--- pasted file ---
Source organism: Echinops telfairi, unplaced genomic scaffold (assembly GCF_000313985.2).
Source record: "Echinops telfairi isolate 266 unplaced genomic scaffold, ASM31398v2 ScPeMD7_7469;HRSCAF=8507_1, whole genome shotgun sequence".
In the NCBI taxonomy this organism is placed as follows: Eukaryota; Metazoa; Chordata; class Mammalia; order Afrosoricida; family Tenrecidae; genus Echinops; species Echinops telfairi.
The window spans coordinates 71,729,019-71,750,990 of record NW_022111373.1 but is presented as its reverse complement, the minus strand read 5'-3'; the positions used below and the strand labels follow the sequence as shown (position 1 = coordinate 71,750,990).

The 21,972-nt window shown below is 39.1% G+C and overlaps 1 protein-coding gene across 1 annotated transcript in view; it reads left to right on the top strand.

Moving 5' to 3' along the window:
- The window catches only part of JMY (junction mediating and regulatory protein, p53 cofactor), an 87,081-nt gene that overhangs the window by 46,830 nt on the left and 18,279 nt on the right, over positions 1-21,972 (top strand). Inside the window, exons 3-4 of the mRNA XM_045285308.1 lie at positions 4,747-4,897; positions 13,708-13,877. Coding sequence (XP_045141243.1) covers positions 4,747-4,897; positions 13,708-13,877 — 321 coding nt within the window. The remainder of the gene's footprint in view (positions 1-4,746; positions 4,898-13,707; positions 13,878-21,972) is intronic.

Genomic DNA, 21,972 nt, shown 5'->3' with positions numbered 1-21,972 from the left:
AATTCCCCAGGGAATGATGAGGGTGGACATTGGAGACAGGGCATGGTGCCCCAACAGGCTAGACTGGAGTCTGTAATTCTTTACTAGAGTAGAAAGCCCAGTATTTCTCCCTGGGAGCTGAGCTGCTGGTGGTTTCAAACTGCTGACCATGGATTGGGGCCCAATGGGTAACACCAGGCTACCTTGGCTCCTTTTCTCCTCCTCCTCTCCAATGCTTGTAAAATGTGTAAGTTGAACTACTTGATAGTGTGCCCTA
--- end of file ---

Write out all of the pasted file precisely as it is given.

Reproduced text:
Source organism: Echinops telfairi, unplaced genomic scaffold (assembly GCF_000313985.2).
Source record: "Echinops telfairi isolate 266 unplaced genomic scaffold, ASM31398v2 ScPeMD7_7469;HRSCAF=8507_1, whole genome shotgun sequence".
In the NCBI taxonomy this organism is placed as follows: Eukaryota; Metazoa; Chordata; class Mammalia; order Afrosoricida; family Tenrecidae; genus Echinops; species Echinops telfairi.
The window spans coordinates 71,729,019-71,750,990 of record NW_022111373.1 but is presented as its reverse complement, the minus strand read 5'-3'; the positions used below and the strand labels follow the sequence as shown (position 1 = coordinate 71,750,990).

The 21,972-nt window shown below is 39.1% G+C and overlaps 1 protein-coding gene across 1 annotated transcript in view; it reads left to right on the top strand.

Moving 5' to 3' along the window:
- The window catches only part of JMY (junction mediating and regulatory protein, p53 cofactor), an 87,081-nt gene that overhangs the window by 46,830 nt on the left and 18,279 nt on the right, over positions 1-21,972 (top strand). Inside the window, exons 3-4 of the mRNA XM_045285308.1 lie at positions 4,747-4,897; positions 13,708-13,877. Coding sequence (XP_045141243.1) covers positions 4,747-4,897; positions 13,708-13,877 — 321 coding nt within the window. The remainder of the gene's footprint in view (positions 1-4,746; positions 4,898-13,707; positions 13,878-21,972) is intronic.

Genomic DNA, 21,972 nt, shown 5'->3' with positions numbered 1-21,972 from the left:
AATTCCCCAGGGAATGATGAGGGTGGACATTGGAGACAGGGCATGGTGCCCCAACAGGCTAGACTGGAGTCTGTAATTCTTTACTAGAGTAGAAAGCCCAGTATTTCTCCCTGGGAGCTGAGCTGCTGGTGGTTTCAAACTGCTGACCATGGATTGGGGCCCAATGGGTAACACCAGGCTACCTTGGCTCCTTTTCTCCTCCTCCTCTCCAATGCTTGTAAAATGTGTAAGTTGAACTACTTGATAGTGTGCCCTA